A Worrisome Wait

A scary prenatal-test result forces this woman to think about possible decisions.

Laura Randolph 30, California Laura's tips for dealing with a potentially problematic pregnancy: •Talk to friends about your situation--they may have dealt with a similar dilemma. •If you're dealing with AFP test results, focus on the statistics that show a high number of false positives. •Try not to let your emotions get the best of you or to allow worries to spiral out of control.

The one thing no one told me was just how nerve-wracking pregnancy could be. Granted, I tend to be overly worrisome, but since the day I found out I was pregnant, I obsessed over each and every potential harm to my baby. So when a genetic counselor called to say the results of my recent blood test indicated my baby could have Down syndrome, I was beside myself.

The genetic counselor informed me that the results of my alpha-fetoprotein (AFP) test showed a 1 in 170 chance of giving birth to a baby with Down syndrome. While he calmly explained there were 169 very healthy babies in that equation, I felt as though all my irrational fears about the baby's health had just been confirmed.

Having overeducated myself about every aspect of pregnancy, I had read that the somewhat controversial AFP test could yield a very frightening false-positive result. And of those who do get a false-positive reading, only a very small number actually have babies with birth defects.

Yet I still felt as though my risk, however small, was the end of my world. My doctor explained that the next step (level-two ultrasound) catches only 50 percent of babies with Down syndrome. The only sure way to tell was through an amniocentesis, a procedure that, in itself, carries about a 1 in 200 to 400 chance of miscarriage. If an amnio was the only way to know for sure, that's what I had to do.

My worries suddenly tripled--I was scared about the amnio procedure, terrified of the risk of miscarriage, and deathly afraid of what I would do if the results confirmed a birth defect. I didn't breathe a word of what I was going through to anyone outside of my family. I just couldn't face it, much less admit it. As I lay on the doctor's table with the ultrasound device pressing on my belly and my husband, Bob, holding my hand, tears were streaming down my face. The little baby on the video screen was amazing--playing with its kneecap, moving its legs, turning around.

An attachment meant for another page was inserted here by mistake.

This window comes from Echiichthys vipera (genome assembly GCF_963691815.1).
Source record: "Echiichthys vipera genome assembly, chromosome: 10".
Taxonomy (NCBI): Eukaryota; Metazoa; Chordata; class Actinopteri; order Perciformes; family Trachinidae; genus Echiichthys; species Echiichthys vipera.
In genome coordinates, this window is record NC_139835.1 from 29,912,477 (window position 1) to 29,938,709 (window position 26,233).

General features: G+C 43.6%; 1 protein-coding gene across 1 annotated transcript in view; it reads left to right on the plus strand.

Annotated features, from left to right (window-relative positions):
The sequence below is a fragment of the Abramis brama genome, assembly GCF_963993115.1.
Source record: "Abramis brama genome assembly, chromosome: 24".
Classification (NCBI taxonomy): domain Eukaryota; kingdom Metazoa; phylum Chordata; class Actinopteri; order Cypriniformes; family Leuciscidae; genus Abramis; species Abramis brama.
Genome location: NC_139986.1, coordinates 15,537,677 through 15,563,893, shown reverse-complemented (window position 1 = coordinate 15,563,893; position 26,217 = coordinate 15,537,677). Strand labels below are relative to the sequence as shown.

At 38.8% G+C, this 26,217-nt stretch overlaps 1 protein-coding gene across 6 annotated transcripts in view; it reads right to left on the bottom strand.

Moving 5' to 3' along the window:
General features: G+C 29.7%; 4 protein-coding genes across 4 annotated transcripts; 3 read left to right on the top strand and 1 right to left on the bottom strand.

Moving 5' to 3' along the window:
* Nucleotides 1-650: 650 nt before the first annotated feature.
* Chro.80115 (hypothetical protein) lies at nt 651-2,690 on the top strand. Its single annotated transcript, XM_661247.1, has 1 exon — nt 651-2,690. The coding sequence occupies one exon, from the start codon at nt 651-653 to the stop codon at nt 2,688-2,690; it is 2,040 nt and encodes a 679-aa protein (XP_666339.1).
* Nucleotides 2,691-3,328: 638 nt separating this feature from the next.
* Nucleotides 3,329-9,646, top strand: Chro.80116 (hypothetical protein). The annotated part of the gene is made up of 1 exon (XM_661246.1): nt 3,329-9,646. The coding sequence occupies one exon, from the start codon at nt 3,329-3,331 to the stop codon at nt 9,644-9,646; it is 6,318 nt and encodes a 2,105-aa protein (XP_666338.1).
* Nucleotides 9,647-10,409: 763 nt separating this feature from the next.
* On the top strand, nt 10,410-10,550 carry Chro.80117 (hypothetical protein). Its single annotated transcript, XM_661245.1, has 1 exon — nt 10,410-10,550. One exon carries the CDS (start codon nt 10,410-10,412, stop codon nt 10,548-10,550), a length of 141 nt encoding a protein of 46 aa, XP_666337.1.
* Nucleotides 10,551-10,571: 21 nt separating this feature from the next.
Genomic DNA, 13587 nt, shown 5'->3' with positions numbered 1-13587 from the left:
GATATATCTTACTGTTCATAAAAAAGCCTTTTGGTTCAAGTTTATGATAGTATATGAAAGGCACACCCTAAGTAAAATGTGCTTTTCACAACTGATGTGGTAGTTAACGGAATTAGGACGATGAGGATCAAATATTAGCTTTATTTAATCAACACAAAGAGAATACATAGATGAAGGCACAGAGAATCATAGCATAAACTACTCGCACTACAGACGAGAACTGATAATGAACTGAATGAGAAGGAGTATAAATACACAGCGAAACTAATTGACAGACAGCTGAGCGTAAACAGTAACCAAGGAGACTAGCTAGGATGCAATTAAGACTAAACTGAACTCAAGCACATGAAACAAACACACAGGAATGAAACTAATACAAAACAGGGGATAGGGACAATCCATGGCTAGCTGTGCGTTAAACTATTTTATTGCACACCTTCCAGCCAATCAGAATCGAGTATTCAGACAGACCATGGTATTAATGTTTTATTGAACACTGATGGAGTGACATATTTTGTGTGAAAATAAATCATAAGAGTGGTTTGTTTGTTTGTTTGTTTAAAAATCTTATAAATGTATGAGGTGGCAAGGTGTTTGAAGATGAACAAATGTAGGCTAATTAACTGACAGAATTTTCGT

The amnio came next. While I can't say I saw any of it (I chose to cover my eyes), it was quicker than I expected. My belly was swabbed with disinfectant, the ultrasound showed the doctor a safe spot on my belly away from the baby, and the needle went into my uterus for less than a minute to collect the fluid needed for testing. It felt like an eternity and was not comfortable by any means, but the emotional strain was far greater than the physical discomfort.

While Bob and I waited the standard (and painfully long) 7 to 14 days for the results, the baby became a "she," my belly had a sudden growth spurt so I finally looked pregnant, and with my husband's hand on my belly, we felt her kick for the very first time. The idea of potentially giving up this baby was devastating, especially now that I was four months along.

I was blessed not to have to make a decision: Nine days after the amnio, I got the phone call that our baby was perfectly healthy. I could barely stop crying enough to thank the woman who'd just delivered the good news. Sydney Elle was born on April 29, 2005, at 8:20 a.m. Listening to Sydney breathe and staring into her eyes upon her arrival completely flushed away any lingering worries. She is an absolute blessing and has made my fearful experience a distant memory.